In my opinion a lot of this comes down to how we’re all taught, not just at school, but also by the media. To learn more about depression, it’s worth spending some time to watch this video. This is the best animation I’ve found online that describes the way the illness makes you feel. One of the biggest worries when you are struggling is that other people won’t understand. By watching this video, it may help you tell others about it.

When I was at my worst, I didn’t want to tell anyone. Even when someone asked, my reply was always ready ‘Yeah, I’m fine!’ With a big smile on my face. Unfortunately, us men are all brought up in similar ways. 'Male pride', amongst other things, can be a huge block in your way to seek support. The Mental Health Foundation have launched a powerful campaign around the words ‘I’m fine’ recently following their findings which show only 1 in 5 people who say ‘I’m fine’ actually mean it. Check it out here.

In this article are 5 things I wish those close to me knew when I was at my worst. Everyone is different of course, but there is a lot of simple advice that can have a huge impact on a man's life, and I hope that by reading the below it may help you to help someone close to you.

  1. Treat the person normally – Quite often, the low self-esteem associated with mental illness can leave you feeling like a burden to anyone you do open up to. By acting differently around them and being obviously concerned, it could have a negative effect. For example, I don’t text my colleague every morning saying ‘How are you feeling this morning?’ So why did people used to do that with me when I was struggling with my depression? Because they cared, that’s why. But eventually I knew those texts were coming in advance, and I’d have an answer lined up similar to ‘yeah, much better today thanks,’ just so they’d stop coming through. I wanted to feel normal, not like a ‘special case’, even though I knew I wasn’t myself. The more you can keep the conversation and relationship as ‘normal’ as it’s ever been, the better.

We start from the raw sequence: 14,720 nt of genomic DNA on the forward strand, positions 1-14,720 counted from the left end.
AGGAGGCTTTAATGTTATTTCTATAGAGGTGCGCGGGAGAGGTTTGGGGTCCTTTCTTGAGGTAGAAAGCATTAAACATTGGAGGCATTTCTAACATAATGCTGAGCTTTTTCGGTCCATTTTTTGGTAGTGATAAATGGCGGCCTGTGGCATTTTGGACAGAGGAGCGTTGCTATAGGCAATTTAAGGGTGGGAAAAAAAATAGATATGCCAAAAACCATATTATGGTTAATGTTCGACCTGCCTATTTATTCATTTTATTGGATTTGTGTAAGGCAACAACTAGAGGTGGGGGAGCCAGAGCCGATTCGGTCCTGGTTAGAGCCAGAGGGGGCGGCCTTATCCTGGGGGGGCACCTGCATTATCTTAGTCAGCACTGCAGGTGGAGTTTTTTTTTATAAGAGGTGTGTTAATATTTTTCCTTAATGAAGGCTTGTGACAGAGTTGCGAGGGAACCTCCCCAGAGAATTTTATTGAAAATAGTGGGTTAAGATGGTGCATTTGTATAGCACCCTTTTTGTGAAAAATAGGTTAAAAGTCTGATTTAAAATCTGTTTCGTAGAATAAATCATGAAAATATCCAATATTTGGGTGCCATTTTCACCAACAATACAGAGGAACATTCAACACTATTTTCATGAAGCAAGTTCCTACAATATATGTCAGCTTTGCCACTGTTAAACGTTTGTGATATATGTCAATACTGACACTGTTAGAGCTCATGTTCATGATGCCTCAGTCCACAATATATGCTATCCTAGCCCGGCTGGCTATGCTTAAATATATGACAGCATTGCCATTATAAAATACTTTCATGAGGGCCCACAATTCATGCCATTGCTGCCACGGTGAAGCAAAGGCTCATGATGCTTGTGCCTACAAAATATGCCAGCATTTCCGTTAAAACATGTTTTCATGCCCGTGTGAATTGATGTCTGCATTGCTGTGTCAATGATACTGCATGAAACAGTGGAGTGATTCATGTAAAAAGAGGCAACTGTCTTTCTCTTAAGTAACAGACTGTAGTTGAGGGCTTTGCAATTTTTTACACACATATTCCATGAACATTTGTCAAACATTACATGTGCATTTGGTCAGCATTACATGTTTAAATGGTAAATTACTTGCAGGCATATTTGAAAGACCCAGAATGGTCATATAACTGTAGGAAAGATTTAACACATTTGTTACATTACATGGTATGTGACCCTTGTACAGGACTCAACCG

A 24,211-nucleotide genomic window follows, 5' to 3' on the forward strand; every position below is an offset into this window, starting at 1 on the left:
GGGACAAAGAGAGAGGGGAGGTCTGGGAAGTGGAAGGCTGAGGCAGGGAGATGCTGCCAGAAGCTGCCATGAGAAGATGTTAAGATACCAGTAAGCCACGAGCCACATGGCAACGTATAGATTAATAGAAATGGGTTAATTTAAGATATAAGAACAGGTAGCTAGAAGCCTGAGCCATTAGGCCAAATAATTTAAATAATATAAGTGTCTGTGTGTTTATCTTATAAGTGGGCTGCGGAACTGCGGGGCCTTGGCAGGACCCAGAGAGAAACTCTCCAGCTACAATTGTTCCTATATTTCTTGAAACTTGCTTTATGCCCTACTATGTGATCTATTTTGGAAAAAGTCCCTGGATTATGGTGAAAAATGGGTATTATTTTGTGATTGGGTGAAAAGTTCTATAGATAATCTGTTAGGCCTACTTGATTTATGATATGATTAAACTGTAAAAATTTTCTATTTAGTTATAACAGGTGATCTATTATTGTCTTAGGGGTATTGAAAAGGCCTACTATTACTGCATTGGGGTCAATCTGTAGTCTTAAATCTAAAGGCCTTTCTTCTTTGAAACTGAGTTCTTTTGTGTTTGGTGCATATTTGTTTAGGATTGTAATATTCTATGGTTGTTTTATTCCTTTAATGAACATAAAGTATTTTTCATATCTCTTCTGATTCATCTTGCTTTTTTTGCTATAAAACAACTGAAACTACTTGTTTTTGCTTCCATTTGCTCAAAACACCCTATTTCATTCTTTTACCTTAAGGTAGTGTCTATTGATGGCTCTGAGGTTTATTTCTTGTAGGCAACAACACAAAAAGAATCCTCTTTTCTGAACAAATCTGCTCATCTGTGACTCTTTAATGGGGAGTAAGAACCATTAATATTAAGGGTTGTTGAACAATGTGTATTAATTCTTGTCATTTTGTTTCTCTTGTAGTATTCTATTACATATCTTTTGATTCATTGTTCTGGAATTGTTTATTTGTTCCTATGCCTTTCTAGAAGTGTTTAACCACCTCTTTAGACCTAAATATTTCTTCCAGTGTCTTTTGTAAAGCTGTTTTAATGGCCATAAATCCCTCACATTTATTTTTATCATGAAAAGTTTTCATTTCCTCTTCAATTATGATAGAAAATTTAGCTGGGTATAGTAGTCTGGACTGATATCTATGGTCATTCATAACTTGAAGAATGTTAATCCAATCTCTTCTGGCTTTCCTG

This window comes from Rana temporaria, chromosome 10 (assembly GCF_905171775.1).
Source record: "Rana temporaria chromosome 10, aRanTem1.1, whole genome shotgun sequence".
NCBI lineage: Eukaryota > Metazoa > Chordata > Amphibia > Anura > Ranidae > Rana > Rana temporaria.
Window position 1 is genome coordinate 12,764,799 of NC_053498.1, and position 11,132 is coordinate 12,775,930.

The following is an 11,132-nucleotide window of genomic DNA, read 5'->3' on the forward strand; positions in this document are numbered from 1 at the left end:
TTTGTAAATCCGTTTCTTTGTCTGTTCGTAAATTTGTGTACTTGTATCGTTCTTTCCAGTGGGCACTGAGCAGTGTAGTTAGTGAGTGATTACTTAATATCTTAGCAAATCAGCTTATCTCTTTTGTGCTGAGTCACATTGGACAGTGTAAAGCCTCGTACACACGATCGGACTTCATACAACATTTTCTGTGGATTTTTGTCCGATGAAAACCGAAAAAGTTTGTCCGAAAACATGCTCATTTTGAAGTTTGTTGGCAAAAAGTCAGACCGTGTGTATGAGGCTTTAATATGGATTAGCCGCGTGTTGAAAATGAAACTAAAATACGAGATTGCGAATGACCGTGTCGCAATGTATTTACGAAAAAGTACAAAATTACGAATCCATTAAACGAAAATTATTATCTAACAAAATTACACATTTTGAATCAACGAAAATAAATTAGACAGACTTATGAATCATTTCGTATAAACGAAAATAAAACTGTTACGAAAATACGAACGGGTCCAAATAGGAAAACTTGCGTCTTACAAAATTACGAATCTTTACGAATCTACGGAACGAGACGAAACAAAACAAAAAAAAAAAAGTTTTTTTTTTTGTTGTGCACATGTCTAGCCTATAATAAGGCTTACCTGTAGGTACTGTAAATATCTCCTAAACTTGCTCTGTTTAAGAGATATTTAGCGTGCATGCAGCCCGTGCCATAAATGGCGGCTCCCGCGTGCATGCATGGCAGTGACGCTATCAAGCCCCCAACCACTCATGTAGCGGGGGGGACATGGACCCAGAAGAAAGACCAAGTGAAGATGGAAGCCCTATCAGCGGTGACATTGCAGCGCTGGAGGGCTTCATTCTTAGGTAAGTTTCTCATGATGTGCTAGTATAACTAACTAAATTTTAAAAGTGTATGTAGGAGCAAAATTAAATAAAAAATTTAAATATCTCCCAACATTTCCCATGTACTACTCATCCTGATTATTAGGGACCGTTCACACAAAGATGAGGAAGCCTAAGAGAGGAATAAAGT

2. Be patient. I was up and down for quite some time. Even if you’ve had a really good day with someone who is openly struggling, the next day they may feel completely differently again. Depression can be one step forwards and two steps backwards, no matter how far along the recovery process you are. I remember going out for the evening with some friends when I felt particularly down. I felt like I’d really achieved something and I may be on the way to good things by finding the courage to go out and have some fun. One of my friends texted me the next day saying he wanted to book a weekend away. I said no as I didn’t feel quite up to it yet, and I got a barrage of ‘banter’ telling me I should be fine now, I’d managed the night before so what is different with a weekend away, etc. It made me feel awful. Just because someone may have a good day does not mean they are ‘cured’. It doesn’t work like that. Be patient and understanding. If the person suffering doesn’t feel quite up to a situation, accept it and be there for them.